Friday, October 30, 2020

Classic fails about predicting the scientific future

There are many statements that are attributed to famous scientists that turn out to be widely wrong. A decade ago I wrote about one from Brian Pippard predicting the end of condensed matter physics in the 1960s.

However, just like Einstein quotes, it turns out that many of these statements in the popular folklore are often wrongly attributed. For example, according to the Wikipedia entry on Lord Kelvin,
The statement "There is nothing new to be discovered in physics now. All that remains is more and more precise measurement" has been widely misattributed to Kelvin since the 1980s, either without citation or stating that it was made in an address to the British Association for the Advancement of Science (1900).[86] There is no evidence that Kelvin said this,[87][88] and the quote is instead a paraphrase of Albert A. Michelson, who in 1894 stated: "… it seems probable that most of the grand underlying principles have been firmly established … An eminent physicist remarked that the future truths of physical science are to be looked for in the sixth place of decimals."[88]
I love Bill Bryson's book A Brief History of Nearly Everything.  I recently read in it that the Surgeon General of the United States of America, William Stewart, said in 1967:
“The time has come to close the book on infectious diseases. We have basically wiped out infection in the United States.”
Wow, that sure was wrong. There are now 9 million covid-19 cases and more than 200,000 deaths in the USA. I was going to write a blog post about this. But, then I discovered these two nice articles.

In 2015 an article in the New Yorker
One of Science’s Most Famous Quotes Is False By Michael Specter

A 2013 article in the journal Infectious Diseases of Poverty
On the exoneration of Dr. William H. Stewart: debunking an urban legend 
Brad Spellberg and Bonnie Taylor-Blake

Basically, Stewart never said this, nor held this view. In contrast, many of his contemporaries did.

And then there is all the hype about current materials research leading to revolutions in computing, medicine, transportation, commerce, ...

Thursday, October 22, 2020

What is condensed matter physics? (revised)

I have just rewritten chapter 1 of Condensed Matter Physics: A Very Short Introduction.  I obtained very helpful feedback on my first version from a freelance editor. This has given me fresh eyes for the whole manuscript, which I am now rewriting. She suggested moving some strong material from later chapters into the first chapter, particularly the fact that CMP is all about emergence. I have also benefited from other readers and blog commenters. For example, David Sholl's asked about how CMP is different from other approaches to materials science.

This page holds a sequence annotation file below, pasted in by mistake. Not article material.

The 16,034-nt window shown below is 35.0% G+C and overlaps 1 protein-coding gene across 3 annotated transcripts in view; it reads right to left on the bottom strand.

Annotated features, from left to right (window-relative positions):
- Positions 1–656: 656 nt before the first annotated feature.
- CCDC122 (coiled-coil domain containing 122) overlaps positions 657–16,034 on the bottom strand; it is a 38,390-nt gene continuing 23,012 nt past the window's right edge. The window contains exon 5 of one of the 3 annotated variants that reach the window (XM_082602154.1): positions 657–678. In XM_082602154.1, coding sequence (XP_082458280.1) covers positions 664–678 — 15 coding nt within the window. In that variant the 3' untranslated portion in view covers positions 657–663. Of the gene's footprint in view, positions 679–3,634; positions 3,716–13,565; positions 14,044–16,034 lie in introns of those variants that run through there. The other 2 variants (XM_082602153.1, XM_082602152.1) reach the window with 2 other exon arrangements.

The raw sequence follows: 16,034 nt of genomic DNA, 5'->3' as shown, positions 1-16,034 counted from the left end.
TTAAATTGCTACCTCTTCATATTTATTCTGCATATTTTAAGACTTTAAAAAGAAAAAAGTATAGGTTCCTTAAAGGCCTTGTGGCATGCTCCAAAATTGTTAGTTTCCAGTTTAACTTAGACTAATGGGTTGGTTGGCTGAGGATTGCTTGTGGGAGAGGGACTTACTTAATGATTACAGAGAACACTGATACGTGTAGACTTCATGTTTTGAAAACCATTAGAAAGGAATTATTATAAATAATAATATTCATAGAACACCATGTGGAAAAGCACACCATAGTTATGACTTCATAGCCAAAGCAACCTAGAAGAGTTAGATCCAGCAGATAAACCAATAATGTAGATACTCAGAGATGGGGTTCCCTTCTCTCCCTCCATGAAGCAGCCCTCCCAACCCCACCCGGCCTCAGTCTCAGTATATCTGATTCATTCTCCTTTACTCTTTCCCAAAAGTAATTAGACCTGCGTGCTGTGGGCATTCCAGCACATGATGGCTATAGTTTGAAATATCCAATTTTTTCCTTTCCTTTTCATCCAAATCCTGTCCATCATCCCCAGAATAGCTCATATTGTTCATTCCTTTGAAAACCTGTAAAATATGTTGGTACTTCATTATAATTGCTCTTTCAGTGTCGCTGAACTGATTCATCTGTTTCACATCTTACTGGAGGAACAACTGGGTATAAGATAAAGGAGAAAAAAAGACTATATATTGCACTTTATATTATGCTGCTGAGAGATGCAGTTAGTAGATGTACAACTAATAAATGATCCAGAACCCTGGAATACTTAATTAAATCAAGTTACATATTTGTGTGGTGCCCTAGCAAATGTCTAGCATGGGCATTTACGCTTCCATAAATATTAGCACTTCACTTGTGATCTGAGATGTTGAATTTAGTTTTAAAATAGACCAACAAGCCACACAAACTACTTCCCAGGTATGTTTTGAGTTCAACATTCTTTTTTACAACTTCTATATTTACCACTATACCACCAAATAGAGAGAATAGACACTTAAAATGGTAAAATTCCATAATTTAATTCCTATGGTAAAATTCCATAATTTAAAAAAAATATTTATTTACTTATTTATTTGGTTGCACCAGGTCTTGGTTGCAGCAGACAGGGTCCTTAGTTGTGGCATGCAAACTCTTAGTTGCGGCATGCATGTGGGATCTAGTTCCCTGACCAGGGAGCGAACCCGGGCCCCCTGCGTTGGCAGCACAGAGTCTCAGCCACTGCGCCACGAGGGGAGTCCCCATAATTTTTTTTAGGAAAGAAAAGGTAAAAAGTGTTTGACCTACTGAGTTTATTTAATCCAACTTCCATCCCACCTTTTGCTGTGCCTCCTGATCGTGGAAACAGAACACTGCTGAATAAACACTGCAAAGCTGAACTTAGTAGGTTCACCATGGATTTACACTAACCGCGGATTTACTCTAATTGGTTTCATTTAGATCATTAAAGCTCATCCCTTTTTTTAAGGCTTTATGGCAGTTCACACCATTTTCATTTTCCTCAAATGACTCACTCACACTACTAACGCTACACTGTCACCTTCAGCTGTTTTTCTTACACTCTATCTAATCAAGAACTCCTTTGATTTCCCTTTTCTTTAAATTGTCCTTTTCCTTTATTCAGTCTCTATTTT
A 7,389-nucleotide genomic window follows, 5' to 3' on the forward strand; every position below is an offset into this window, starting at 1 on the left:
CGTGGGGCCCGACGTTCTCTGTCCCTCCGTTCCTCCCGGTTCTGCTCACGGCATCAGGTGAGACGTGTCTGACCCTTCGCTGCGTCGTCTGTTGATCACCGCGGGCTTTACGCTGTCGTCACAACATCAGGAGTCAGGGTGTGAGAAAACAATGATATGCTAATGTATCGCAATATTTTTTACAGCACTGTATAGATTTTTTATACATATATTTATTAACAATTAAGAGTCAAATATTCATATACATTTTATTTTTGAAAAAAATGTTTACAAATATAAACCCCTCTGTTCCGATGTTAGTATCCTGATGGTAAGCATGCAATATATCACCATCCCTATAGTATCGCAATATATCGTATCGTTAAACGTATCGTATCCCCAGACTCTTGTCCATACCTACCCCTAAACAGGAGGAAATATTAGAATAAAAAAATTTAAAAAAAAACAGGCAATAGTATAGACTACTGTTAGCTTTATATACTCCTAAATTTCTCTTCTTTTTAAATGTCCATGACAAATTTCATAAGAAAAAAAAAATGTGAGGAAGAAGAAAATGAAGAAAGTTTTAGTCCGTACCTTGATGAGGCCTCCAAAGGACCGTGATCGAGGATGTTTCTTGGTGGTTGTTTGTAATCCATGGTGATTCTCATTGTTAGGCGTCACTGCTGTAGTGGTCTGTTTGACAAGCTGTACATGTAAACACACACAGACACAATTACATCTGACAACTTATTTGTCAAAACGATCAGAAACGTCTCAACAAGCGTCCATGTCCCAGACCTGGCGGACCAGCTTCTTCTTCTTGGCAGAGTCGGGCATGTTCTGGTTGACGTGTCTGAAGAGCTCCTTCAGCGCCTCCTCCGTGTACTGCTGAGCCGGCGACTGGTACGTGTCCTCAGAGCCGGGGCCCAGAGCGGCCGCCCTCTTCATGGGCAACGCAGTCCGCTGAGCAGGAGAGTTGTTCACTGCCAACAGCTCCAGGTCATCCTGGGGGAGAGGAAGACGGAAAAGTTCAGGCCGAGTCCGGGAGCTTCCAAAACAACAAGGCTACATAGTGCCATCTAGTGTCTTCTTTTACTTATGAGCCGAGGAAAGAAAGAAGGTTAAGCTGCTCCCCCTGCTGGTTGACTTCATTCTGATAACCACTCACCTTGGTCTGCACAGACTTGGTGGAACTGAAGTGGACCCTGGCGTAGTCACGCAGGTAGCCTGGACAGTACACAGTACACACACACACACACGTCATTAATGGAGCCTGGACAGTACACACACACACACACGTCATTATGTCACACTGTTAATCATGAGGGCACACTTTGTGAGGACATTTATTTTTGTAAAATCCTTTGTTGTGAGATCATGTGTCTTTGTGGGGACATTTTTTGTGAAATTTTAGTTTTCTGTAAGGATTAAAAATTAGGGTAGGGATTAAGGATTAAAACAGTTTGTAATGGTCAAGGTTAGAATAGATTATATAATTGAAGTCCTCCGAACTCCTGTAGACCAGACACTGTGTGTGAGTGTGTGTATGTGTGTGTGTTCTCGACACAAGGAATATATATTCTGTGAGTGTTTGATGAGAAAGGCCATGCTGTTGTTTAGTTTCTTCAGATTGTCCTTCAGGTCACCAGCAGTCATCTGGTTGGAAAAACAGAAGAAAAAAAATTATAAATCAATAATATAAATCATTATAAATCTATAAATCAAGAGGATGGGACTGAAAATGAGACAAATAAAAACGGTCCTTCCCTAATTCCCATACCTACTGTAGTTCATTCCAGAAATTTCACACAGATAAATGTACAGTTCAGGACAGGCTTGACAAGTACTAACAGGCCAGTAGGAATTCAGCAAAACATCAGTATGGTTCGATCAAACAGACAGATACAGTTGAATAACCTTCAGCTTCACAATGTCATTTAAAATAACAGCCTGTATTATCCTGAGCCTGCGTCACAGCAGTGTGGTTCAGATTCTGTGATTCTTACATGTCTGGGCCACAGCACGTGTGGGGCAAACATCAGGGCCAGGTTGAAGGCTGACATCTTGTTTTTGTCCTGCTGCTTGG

Here is the new version. 

I welcome comments. But, again you are probably not my intended audience. Rather, it is your family, undergraduates, or colleagues in biology or social sciences.

Tuesday, October 20, 2020

The physics of the SARS-CoV-2 virion

 Some progress is being made in understanding the structure and dynamics of the SARS-CoV-2 virions (virus particles) that are responsible for the pandemic. A nice starting point for the non-expert is a recent article in The New York Times.


A fundamental question is what is the structure and symmetry of the virion? In particular, does it have the icosahedral symmetry possessed by many virions, as discussed in a talk I gave earlier this year and in a recent review (with lots of nice pictures). As far as I am aware, there are still no definitive results on the overall structure and symmetry. 

This preprint has some really nice images and videos such as the video below. 

SARS-CoV-2 structure and replication characterized by in situ cryo-electron tomography

Steffen KleinMirko CorteseSophie L. WinterMoritz Wachsmuth-MelmChristopher J. NeufeldtBerati CerikanMegan L. StaniferSteeve BoulantRalf Bartenschlager


Mathematical aside: the authors note that the geometric problem of how to place the spike protein (S) trimers on the surface of the virion is related to the "Tammes Problem" or the seventh unsolved mathematical problem listed by Steve Smale: how do you arrange a specific number of points on a sphere with the largest possible minimum distance between the points.

The paper below shows that the nucleocapsid protein (N) is similar to that for SARS-CoV and MERS. The protein can form dimers and tetramers, steps in the self-assembly of the whole virion.

Specific viral RNA drives the SARS CoV-2 nucleocapsid to phase separate

Christiane IsermanChristine RodenMark BoernekeRachel SealfonGrace McLaughlinIrwin JungreisChris ParkAvinash BoppanaEthan FritchYixuan J. HouChandra TheesfeldOlga G TroyanskayaRalph S. BaricTimothy P. SheahanKevin WeeksAmy S. Gladfelter

Some nice soft matter physics is in the preprint below. It argues that the N protein can undergo liquid-liquid phase separation with the viral genome. Aside: even before covid, liquid-liquid phase separation was quite a hot topic in cell biology, as recently discussed by Tom McLeish. 

Architecture and self‐assembly of the SARS‐CoV‐2 nucleocapsid protein 

Qiaozhen Ye, Alan M. V. West, Steve Silletti, Kevin D. Corbett

Finally, the paper below combines molecular dynamics simulations with experiments to argue that the stalk of the spike protein has three hinges giving the head of the spike unexpected orientational freedom so it can scan the host cell surface.